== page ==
This was a peace and trade treaty between the United States and Great Britain. The treaty upset many Americans and annoyed France. It also led to greater division between the Federalists and the Jeffersonian Republicans, who strongly opposed greater ties with Britain.
1796 (7th December)
Thomas Jefferson representing the Democratic-Republican Party, was beaten by John Adams in the election for President of the United States. Adams appointed Jefferson Vice President.
1797 (4th March)
Thomas Jefferson took office as Vice President.
1797 (Summer)
In a bid to avoid war, commissioners were sent to France to try to negotiate a trade treaty between France and the United States. At the same time President Adams called for an increase in military provision to be ready to counter any threat from the French.
1798 (4th March)
John Adams received news that the commissioners in France had failed to secure terms due to the French requesting monetary sums before negotiations could begin.
1798 (May)
Quasi War
An American ship was captured by a French privateer just outside New York harbour. This led to a series of tit-for-tat attacks. Military reserves were increased in anticipation of a French landing.
1798 (June)
Alien and Sedition Acts
These acts imposed conditions on immigrants who wished to become American citizens. The Acts gave the President the power to deport immigrants who posed a threat to the security of the United States.
1799 (15th November)
Commissioners were sent to France to negotiate peace.
1799 (14th December)
Washington woke up with a sore throat and breathing difficulties. He ordered blood-letting to try to improve his condition. It did not work and he died later that night.
1800 (30th September)
Convention of 1800
This meeting between representatives of Napoleon‘s France and the United States declared an end to hostilities between the countries.
1800 (3rd December)
Thomas Jefferson representing the Democratic-Republican Party, was elected President of the United States, beating John Adams. He chose Aaron Burr as Vice President.
1801 (27th February)
Thomas Jefferson published ‘A Manual of Parliamentary Practice for the Use of the Senate of the United States’.
1801 (4th March)
Thomas Jefferson was sworn in as the 3rd President of the United States. He appointed his friend Meriwether Lewis as his personal secretary.
1801 (Spring)
Jefferson immediately set about improving the finances of the United States. He reduced the numbers of the army and navy and got tough with pirates that were raiding American trade ships. He also abolished the unpopular tax on whisky.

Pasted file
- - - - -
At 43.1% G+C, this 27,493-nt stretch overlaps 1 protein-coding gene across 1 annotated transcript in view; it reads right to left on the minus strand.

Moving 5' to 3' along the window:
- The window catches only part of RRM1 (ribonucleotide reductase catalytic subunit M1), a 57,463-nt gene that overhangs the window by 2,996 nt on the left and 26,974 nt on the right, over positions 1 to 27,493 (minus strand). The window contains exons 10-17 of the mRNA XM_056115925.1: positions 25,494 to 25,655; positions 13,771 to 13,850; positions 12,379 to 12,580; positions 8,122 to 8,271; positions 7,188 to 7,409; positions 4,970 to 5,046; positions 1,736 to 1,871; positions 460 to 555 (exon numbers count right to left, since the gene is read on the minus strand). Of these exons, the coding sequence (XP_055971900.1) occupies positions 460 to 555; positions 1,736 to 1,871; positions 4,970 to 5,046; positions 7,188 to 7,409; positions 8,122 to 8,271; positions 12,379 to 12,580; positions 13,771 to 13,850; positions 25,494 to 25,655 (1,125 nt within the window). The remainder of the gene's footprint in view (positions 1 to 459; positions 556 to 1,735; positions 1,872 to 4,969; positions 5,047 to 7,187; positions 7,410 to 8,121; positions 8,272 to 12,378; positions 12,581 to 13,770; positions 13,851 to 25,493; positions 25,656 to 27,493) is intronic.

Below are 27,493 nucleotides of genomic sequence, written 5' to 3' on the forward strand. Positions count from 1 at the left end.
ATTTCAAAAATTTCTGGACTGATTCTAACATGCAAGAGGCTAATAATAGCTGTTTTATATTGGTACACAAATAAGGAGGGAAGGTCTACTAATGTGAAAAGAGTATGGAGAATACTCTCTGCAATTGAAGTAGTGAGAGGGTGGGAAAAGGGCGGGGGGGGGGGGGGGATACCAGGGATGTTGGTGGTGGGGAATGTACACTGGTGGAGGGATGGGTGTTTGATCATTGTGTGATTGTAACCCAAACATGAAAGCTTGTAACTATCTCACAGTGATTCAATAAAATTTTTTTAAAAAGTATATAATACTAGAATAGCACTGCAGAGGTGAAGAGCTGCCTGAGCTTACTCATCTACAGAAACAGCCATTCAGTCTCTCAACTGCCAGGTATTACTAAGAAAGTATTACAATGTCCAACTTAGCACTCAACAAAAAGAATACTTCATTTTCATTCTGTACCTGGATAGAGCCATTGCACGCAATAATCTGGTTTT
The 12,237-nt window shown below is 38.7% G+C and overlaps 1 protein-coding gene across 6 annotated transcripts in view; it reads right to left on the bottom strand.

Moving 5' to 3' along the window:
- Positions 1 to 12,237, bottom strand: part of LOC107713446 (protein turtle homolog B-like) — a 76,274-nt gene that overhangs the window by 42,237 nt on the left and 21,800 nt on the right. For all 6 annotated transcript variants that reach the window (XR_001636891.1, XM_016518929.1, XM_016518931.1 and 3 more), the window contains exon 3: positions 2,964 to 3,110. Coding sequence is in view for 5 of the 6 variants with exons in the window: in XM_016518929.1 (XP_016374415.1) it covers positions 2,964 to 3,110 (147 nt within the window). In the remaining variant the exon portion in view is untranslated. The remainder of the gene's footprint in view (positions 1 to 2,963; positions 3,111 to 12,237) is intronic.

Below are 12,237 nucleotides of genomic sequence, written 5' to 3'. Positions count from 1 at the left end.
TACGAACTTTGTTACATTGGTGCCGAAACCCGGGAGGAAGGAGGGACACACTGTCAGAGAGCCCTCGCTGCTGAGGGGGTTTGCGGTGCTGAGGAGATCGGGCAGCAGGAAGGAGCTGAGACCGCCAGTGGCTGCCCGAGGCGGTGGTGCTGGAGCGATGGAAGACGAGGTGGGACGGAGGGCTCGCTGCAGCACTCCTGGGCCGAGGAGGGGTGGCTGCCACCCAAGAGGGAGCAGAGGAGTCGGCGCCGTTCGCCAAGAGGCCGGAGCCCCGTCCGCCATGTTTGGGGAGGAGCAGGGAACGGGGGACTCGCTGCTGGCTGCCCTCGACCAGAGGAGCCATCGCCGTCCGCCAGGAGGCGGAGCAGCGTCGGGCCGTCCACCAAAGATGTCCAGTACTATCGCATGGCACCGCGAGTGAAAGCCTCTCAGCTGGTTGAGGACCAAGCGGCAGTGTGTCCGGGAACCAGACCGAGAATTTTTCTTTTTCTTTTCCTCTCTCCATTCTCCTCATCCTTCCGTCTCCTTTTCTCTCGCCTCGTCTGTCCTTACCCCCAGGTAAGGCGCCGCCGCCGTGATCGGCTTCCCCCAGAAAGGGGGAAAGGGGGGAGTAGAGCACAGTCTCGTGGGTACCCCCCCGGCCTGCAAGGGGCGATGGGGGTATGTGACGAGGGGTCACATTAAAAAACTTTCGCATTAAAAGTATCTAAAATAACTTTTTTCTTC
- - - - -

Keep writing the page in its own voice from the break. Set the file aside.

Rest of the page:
1802 (16th March)
Thomas Jefferson signed the Military Peace Establishment Act which included the foundation of a Military Academy at West Point.
1802 (during)
James Monroe and Robert Livingstone were sent to France to negotiate the purchase of New Orleans and surrounding land.
1803 (18th January)
Thomas Jefferson approved an expedition by Meriwether Lewis and William Clark to explore the lands west of the Mississippi river.
1803 (April)
Louisiana Purchase Act
Terms were agreed with Napoleon of France for the purchase of the state of Louisiana.
1803 (14th May)
Lewis and Clark departed from St Louis on their expedition to explore land west of the Mississippi.
1804 (during)
Jefferson sought approval for a scheme to purchase Florida from Spain. Although Congress agreed, John Randolph criticised the funding stating that he felt the money would be spent to further the ambitions of Napoleon. Negotiations for the purchase failed and the purchase would be shelved for 15 years.
1804 (17th April)
Thomas’s daughter, Mary, died.
1804 (5th December)
Thomas Jefferson representing the Democratic-Republican Party, was re-elected President of the United States. He chose George Clinton as Vice President.
1806 (March)
John Randolph accused Jefferson of becoming too much of a Federalist. This led to a split in the Republican party and took support away from Jefferson.
1806 (23rd September)
Lewis and Clark returned to St Louis. During their expedition they had collected a vast amount of data relating to the land west of the Mississippi.
1807 (2nd March)
Act Prohibiting Importation of Slaves
This act made it illegal to import slaves into the United States.
1807 (22nd December)
Embargo Act
This act placed an embargo on all foreign ships. It was hoped that the act would stop the French and British harassing American ships. In practice the act had little effect and gave Jefferson’s opponents further opportunity for criticism.
1808 (7th December)
Jefferson had decided to retire at the end of his second term as president. In the election his friend and fellow Republican, James Madison, became the fourth President of the United States.
1811 (during)
Thomas’s sisters, Mary, Lucy and Martha, died.
1812 (1st January)
After receiving a New Year’s message from John Adams, Jefferson and Adams began a communication that lasted the rest of their lives.
1812 (2nd December)
James Madison was re-elected President of the United States.
1815 (during)
Thomas’s brother Randolph died.
1816 (4th December)
James Monroe became the fifth President of the United States.
1819 (during)
Thomas Jefferson founded the University of Virginia. He served as rector of the University until his death.
1820 (1st December)
James Monroe was re-elected President of the United States.
1824 (1st December)
John Adam’s son, John Quincy Adams became the sixth President of the United States.
1826 (4th July)
Thomas Jefferson died at his home, Monticello, in Virginia. John Adams died a few hours later on the same day.

 

Published Apr 21, 2020 @ 3:35 pm – Updated – Jul 15, 2020 @ 7:16 pm

Harvard Reference for this page:

Heather Y Wheeler. (2020). Thomas Jefferson 1743 – 1826. Available: https://www.totallytimelines.com/thomas-jefferson-1743-1826 Last accessed October 20th, 2020